-By Monica Wise
Meso-American New York is a short, fast-paced four-part series of 5-minute webisodes on indigenous Mexican languages in New York and the people who speak them.
The videos will be shot mostly in cinema verite style, with interviews shot in the homes and workplaces of our protagonists. The series is a collaborative project produced by the Endangered Language Alliance, a non-profit organization, and Intercultural Productions.
Why is video an important tool for non-profit organizations? Click on the link below to hear the answer directly from Thomas Kieffer, Director of Southern Jamaica Plain Health Center in Massachusetts.
As an approach to improving community health, the Southern Jamaica Plain Health Center brought together 16 youth, half of whom identify as white and half of whom identify as people of color, to participate in a year-long racial healing and reconciliation process. Through readings, racial affinity groups, workshops, healing circles and speak outs, the youth are challenged to move beyond purely intellectual conversations about race and racism and are supported by each other and a team of community organizers and social workers, to experience the feelings that come up when we talk about racism and understand the ways it shapes our existence. The youth invited a camera to follow some of their activities, community teachings, and an emotional speak out activity. We want to share with you this video documenting part of their process and their call to action.
Please take 15mins to watch this video and allow yourself to have, and even express, the feelings that come up. That is their charge to us. Racial healing is the work required for and by each of us so we can live into our full humanity.
“Racial equity is about the system, racial healing is about the individual. This is what America Healing is about.” – Rinku Sen, Applied Research Center.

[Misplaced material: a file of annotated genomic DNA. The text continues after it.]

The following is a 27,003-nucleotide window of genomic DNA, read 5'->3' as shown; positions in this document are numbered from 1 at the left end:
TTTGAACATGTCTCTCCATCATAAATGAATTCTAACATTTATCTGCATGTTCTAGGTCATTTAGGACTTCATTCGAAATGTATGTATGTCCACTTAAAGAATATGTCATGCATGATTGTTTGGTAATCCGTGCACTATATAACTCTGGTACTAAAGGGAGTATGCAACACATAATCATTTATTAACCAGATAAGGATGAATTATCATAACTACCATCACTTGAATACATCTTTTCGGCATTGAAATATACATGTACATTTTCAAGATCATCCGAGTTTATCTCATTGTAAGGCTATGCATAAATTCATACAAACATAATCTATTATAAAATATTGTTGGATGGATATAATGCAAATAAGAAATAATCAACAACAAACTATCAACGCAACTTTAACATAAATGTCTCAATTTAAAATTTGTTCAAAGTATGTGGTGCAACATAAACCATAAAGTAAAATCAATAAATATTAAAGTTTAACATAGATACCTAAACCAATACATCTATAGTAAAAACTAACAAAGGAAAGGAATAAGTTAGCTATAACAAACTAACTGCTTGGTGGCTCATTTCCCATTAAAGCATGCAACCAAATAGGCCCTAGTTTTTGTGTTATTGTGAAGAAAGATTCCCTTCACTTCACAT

Southern Jamaica Plain Health Center, Boston Public Health Commission, produced by Intercultural Productions.
As an approach to improving Community Health, Southern Jamaica Plain Health Center is working with a group of 12 youth – 6 white plus 6 youth of color- in a racial healing and reconciliation process. Throughout readings, affinity groups, workshops, speak outs and community teaching, youth are challenged and supported to move beyond purely intellectual conversations about racism and transform into racial justice activist. Boston Public Health Commission, Southern Jamaica Plain Health Center in collaboration with Intercultural Productions.
Intercultural Productions’ most recent project for Whittier Street Health Center in Roxbury, MA was very well received at their annual fundraising event, attended by over 400 people. This video showcases their achievements in health equity and their significance within the Boston community. Thank you Fernando Castro Sanguino, Monica Cohen, Lauren Willis, Rosi Amador, for being part of this production. Enjoy.
PLACE MATTERS is a major initiative of the Joint Center to build the capacity of community leaders to address social, economic and environmental conditions in communities that shape health and health outcomes. PLACE MATTERS is designed to improve the health outcomes of participating communities through shared learning experiences. The program assists participating teams in developing and implementing community-based strategies to address the social factors that determine health. The PLACE MATTERS initiative aims to address health equity by cultivating new leadership and advancing the Fair Health Movement one community at a time.
Intercultural Productions produced the video for South Africa Partners that summarized their 10 years of hard work, presented to around 300 people, including the mayor of Boston, this past Saturday, February 7th. We feel honored to have been a part of this celebration!